Parry is trying to get Wallace to leave his house on the Tuesday night to facilitate a robbery so he needs the call to be as believable as possible. He wants it to work. After all wouldn't Wallace have been just a little suspicious to gave been called at his chess club by Qualtrough (how would some random bloke from a different area know that he’d be at his club that night let alone the fact that he was even a member in the first place?) Why would Qualtrough have specifically wanted Wallace (a man that he’d never met?) What was so special about Agent Wallace? Why hadnt Qualtrough simply contacted The Pru and asked them to send an agent round? So even as it stands this call should have appeared mighty suspicious to Wallace. Obviously Wallace doesn’t think so. But the caller began by asking for his address. So on top of it all why ask for a persons address when you are about to request that the person comes to your house?

              Parry had absolutely no way of knowing that neither Beattie or any other club member didn’t know Wallace’s address and so if Beattie had said “yes, he lives at.....” how much more suspicious would this call have been if the caller had then gone on to ask Wallace to go to his house.

              Wallace however knew very well that Samuel Beattie didn’t know his address (Beattie didn’t even know what work Wallace did either) The only member who knew Wallace’s address was his friend James Caird and Caird only got to the club after he’d shut up his shop for the night. Therefore Wallace would have known very well that at 7.15/7.20 there was no one in the club that knew his address.


              If the call was by Parry he was taking a completely pointless, unnecessary risk of putting Wallace off from going in search of MGE by making the call seem even more suspicious.


              If the call was made by Wallace the question made no difference whatsoever as he’d intended to go to MGE all along
              Hi Herlock

              I have been re-reading Beattie's statements and trial evidence and notice the following:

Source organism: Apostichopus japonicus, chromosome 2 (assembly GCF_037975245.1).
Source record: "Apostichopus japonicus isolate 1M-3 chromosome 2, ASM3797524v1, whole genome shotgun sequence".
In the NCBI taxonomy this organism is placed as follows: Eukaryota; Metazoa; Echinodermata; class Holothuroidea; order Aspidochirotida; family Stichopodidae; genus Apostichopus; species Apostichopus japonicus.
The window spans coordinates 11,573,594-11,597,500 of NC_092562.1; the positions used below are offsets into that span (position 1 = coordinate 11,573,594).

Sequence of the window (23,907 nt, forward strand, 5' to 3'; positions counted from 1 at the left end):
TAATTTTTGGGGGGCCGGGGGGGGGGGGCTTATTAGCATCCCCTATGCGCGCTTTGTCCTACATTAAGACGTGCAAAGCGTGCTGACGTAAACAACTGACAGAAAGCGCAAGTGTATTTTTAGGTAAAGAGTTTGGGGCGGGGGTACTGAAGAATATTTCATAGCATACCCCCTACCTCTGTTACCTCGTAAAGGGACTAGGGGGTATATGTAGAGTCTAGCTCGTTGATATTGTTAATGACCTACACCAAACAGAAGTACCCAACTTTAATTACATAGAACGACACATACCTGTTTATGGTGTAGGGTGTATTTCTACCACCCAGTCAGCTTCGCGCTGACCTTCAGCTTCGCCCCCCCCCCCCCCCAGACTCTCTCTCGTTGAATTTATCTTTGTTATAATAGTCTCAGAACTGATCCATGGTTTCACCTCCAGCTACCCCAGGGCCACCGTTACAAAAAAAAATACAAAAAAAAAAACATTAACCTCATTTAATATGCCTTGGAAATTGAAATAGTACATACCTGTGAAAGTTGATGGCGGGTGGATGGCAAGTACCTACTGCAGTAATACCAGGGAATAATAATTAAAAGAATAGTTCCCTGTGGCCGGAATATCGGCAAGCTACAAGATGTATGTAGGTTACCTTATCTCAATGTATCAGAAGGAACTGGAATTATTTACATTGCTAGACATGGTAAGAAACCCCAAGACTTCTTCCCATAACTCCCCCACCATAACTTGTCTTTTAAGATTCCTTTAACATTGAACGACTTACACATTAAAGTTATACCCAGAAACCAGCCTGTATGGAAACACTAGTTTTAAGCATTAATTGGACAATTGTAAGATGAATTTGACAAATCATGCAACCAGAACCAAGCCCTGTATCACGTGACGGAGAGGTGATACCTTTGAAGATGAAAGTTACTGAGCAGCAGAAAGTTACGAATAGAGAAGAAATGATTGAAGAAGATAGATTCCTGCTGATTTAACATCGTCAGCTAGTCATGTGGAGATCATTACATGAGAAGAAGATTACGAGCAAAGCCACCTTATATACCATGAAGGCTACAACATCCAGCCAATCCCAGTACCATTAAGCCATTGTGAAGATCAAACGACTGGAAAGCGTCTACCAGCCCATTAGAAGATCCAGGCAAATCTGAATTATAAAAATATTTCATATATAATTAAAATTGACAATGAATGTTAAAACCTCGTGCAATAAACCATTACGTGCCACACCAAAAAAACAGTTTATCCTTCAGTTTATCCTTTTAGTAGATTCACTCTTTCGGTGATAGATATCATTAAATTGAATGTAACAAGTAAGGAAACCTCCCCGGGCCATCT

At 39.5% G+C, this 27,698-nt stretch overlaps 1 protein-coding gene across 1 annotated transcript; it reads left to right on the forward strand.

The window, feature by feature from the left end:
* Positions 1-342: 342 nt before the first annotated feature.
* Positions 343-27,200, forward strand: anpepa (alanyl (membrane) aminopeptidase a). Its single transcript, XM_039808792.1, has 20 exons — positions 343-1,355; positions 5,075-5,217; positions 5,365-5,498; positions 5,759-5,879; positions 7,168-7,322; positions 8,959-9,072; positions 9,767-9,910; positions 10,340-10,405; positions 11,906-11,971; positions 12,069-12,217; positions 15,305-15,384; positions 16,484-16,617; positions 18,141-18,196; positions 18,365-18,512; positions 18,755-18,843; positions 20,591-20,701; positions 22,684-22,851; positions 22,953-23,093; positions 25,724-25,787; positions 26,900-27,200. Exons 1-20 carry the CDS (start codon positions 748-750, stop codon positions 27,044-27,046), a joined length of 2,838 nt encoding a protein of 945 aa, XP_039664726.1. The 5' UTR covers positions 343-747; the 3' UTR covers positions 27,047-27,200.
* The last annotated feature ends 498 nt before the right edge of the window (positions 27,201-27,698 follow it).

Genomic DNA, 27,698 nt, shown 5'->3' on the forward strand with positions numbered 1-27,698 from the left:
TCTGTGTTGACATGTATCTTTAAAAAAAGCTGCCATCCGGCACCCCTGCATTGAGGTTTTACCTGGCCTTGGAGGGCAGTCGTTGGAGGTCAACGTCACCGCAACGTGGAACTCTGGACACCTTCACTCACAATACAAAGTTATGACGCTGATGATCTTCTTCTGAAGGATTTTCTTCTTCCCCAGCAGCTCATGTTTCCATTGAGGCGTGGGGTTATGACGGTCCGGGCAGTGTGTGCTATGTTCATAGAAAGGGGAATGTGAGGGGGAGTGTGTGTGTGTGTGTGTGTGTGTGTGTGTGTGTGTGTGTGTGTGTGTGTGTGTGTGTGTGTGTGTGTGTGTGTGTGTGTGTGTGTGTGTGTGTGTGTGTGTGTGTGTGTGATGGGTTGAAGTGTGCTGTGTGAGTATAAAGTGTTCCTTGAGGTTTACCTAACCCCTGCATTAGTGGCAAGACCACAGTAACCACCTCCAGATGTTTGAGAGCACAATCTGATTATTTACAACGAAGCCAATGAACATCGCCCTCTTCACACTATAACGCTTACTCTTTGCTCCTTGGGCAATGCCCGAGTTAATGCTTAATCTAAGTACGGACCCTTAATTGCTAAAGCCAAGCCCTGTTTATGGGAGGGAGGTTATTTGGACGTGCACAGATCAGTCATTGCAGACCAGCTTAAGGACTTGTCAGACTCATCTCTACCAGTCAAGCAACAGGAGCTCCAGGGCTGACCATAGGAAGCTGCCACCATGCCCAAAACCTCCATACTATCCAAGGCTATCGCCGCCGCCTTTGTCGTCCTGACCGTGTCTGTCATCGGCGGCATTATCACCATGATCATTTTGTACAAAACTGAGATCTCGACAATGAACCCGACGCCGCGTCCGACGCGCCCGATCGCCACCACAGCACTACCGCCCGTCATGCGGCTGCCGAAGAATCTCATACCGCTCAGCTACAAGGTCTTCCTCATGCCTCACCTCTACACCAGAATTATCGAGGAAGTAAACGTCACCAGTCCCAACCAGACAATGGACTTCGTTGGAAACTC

* In the typed police statement dated 21 January, it does state the caller asked for Wallace's address.
              * In Beattie's hand written statement in Munro's files, where he recounts the full phone conversation, this question is not included.
              * The request for Wallace's address wasn't specifically asked about at trial and not volunteered as far as I can find.

              I assume Beattie simply forgot the detail about the caller asking for Wallace's address when writing his statement, though all the other points covered during the call seem to be aligned.

              Regarding the call, Wallace does not appear to realise that the time of the call was recorded by the exchange when he presses Beattie to better remember the time of the call because it was 'important to him'. This, I think, makes it unlikely, if Wallace made the call, the issue with the 'scam' was to pinpoint the time - since he seems unaware the exchange had done this.





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              • #97
                Hi All,

                good to see a Wallace thread back up...such a great mystery.

                Just thought I'd like to clarify some of the points around the phone call. I believe the following reconstruction from statements made by the telephone operators show that the caller did not try to swindle their two pennies back, therefore knocking out one of the "supporting" arguments that Parry must have made the call and, in fact, that Button A was indeed pressed.

                ”The telephone box is a modern one where the money is put in before making the call“– from Lillian Kelly’s evidence statement dated 19th Feb 1931.

                R.M. Qualtrough (RMQ) inserts two pennies and gets the Operator.
                Operator Louise Alfreds (LA) - "Operator, what number please"
                RMQ - "Bank 3581 please"
                RMQ hits button A as he believes he has been connected however the call does not connect.
                RMQ has to insert another two pennies and tries again.
                Operator Lillian Kelly (LK) answers.
                RMQ - "Operator, I have pressed button A but I have not had my correspondent yet"
                LK – “What number did you ask for?”
                RMQ – “Bank 3581”
                LK then speaks to LA, who sits next to her, and, as a result of that conversation, LK says to RMQ - "Please press button B and regain your two pennies"